Everything you should know about hydrogen and our technology

Hydrogen is the most abundant element in the universe. It has a high energy density and can efficiently store energy over extended periodsn of time with limited energy loss. That makes hydrogen a highly effective and versatile energy carrier. Energy carrier for the future

Different types of hydrogen

Grey hydrogen

Produced using fossil fuels such as natural gas, oil and coal which emit CO2 into the air as the fossil fuels combust

Green hydrogen

Emission free hydrogen produced from electrolysis using water and electricity from renewable energy sources

Blue Hydrogen

Produced just like grey hydrogen with the addition of carbon capture and storage (CCS) – resulting in up to 90-95% less CO2 emission

How do we produce green hydrogen?

Hydrogen can be produced through the electrolysis of water, leaving nothing but oxygen as a byproduct. Electrolysis employs an electric current to split water into hydrogen and oxygen in an electrolyzer. If the electricity is produced by renewable power, such as solar or wind, the resulting pollutant-free hydrogen is called green hydrogen.

Why do we need green hydrogen?

Direct electrification of much of our energy system with power from solar, wind and other renewables is the first line of defense against the treat from climate change to the modern life as we know it today. But not all of our energy systems can be directly electrified. In particular industry, transportation and buildings – sectors accounting for approx. 65%¹ of yearly greenhouse gas emission in Europe – are difficult to decarbonise. Green hydrogen can play a vital role where direct electrification cannot be achieved. Below just a few examples of the applications:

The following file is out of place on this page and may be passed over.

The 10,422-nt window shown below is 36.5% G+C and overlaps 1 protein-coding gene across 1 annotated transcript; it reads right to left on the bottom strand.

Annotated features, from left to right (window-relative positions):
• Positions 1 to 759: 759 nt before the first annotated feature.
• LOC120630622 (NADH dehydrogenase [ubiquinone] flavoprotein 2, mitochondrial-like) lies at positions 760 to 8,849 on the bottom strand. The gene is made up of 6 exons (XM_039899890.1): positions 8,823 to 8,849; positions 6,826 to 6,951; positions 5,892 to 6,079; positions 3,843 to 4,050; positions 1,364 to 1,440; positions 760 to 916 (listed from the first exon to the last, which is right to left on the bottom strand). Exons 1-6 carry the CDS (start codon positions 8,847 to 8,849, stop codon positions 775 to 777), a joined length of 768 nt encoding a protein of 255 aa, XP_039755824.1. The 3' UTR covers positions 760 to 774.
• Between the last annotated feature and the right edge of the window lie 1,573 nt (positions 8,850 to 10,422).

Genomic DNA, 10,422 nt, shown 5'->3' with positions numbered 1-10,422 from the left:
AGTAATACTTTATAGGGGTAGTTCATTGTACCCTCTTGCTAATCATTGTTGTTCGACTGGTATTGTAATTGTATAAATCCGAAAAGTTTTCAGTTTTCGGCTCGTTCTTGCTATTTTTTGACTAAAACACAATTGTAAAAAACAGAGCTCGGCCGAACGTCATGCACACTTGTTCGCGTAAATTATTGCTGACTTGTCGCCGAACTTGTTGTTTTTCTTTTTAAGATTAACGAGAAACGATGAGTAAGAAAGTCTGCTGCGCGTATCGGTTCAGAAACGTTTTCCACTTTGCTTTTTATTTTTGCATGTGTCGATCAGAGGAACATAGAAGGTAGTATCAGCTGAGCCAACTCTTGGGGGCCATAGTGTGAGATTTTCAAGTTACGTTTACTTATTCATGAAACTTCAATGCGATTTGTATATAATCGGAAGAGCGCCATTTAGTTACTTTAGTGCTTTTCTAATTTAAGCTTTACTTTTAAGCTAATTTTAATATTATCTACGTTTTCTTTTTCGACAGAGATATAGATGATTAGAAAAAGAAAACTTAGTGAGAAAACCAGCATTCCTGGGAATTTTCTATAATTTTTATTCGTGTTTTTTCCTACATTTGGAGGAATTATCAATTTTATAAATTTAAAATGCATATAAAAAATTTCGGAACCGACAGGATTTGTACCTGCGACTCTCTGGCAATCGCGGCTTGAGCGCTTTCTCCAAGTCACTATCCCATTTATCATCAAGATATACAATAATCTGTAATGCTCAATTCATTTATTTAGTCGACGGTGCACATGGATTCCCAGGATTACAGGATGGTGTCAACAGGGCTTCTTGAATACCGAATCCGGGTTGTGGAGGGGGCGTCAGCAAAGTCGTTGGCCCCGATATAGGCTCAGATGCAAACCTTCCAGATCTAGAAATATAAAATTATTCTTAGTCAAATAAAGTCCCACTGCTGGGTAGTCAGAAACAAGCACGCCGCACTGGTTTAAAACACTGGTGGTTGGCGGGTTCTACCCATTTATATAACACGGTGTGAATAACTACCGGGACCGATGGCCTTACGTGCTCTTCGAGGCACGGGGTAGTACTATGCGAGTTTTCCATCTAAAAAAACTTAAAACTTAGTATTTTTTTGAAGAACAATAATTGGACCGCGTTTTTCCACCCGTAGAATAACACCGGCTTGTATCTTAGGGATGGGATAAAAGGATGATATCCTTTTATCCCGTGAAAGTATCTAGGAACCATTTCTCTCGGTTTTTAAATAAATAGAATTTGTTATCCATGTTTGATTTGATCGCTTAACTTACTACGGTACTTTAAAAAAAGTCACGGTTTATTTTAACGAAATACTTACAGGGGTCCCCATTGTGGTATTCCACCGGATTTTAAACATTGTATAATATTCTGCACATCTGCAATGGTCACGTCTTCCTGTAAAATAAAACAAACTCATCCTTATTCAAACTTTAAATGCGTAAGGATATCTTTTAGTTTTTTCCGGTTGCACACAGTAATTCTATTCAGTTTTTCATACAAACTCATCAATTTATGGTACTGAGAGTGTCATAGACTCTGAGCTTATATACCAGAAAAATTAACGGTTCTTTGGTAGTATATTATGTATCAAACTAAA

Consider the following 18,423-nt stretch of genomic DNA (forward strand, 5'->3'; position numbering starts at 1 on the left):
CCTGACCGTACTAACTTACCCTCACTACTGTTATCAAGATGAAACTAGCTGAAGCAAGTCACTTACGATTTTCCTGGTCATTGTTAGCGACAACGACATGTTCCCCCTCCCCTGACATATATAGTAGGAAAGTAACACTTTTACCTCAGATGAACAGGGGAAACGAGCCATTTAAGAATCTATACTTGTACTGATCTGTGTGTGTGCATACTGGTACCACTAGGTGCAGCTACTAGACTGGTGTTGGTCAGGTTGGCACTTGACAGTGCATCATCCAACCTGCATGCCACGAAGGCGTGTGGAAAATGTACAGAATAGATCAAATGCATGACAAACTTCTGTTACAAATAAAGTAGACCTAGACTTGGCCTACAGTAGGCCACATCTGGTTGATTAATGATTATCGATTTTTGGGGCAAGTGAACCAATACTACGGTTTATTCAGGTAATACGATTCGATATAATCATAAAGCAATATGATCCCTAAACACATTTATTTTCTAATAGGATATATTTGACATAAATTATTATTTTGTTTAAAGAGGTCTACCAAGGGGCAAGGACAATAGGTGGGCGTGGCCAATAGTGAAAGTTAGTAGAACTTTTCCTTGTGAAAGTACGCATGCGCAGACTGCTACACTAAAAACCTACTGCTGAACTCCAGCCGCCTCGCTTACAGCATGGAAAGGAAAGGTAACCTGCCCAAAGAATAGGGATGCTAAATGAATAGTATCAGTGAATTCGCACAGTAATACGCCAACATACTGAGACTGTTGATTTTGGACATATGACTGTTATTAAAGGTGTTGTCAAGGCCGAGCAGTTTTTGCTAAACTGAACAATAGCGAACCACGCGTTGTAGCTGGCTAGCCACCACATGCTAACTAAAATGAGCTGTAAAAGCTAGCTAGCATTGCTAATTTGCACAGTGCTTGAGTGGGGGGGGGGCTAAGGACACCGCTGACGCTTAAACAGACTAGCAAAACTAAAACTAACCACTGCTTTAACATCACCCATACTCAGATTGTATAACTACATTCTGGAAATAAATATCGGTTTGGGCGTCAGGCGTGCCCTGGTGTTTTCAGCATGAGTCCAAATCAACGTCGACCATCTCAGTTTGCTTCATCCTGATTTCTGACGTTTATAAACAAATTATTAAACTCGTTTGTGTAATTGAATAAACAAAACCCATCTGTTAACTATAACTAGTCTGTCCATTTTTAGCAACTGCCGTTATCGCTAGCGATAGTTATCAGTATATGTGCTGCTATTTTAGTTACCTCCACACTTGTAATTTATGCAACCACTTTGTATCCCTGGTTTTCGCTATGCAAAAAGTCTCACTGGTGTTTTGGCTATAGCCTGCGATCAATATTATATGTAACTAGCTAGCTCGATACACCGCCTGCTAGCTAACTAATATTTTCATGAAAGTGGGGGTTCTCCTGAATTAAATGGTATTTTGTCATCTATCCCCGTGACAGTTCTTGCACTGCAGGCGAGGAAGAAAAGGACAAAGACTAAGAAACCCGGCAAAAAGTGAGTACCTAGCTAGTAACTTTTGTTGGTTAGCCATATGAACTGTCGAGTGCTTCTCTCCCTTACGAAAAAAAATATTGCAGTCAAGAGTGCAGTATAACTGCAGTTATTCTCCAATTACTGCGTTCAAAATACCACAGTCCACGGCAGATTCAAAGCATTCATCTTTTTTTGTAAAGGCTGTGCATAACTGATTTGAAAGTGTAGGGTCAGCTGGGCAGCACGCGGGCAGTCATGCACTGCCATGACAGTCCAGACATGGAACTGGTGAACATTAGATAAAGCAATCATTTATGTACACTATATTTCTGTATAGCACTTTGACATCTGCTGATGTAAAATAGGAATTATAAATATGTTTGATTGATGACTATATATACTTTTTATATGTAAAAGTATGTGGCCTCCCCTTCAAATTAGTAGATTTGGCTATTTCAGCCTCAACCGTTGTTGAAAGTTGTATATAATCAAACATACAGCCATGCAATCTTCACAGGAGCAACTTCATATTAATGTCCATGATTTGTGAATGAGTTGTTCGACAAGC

Is green hydrogen price competivie?

As electricity comprises the largest share of the cost of green hydrogen, the price development of renewable energy is important to achieve cost parity with fossil fuel alternatives. Since 2010, the cost of solar and wind power has seen an 80% decrease, meaning that renewable energy is now cheaper than fossil fuel alternatives. At an industry-level and in a Danish setting, the cost for green hydrogen is estimated to decline by approx. 50% towards 2040, mainly driven by lower electricity costs, lower tariffs and lower capital expenditure, mainly related to the electrolysers. This combined with an expected regulatory push to increase CO2 taxes will be key elements in making green hydrogen a cost optimal option for end-users

price of green hydrogen
expected to drop by 2040

Green Hydrogen Systems
in the media

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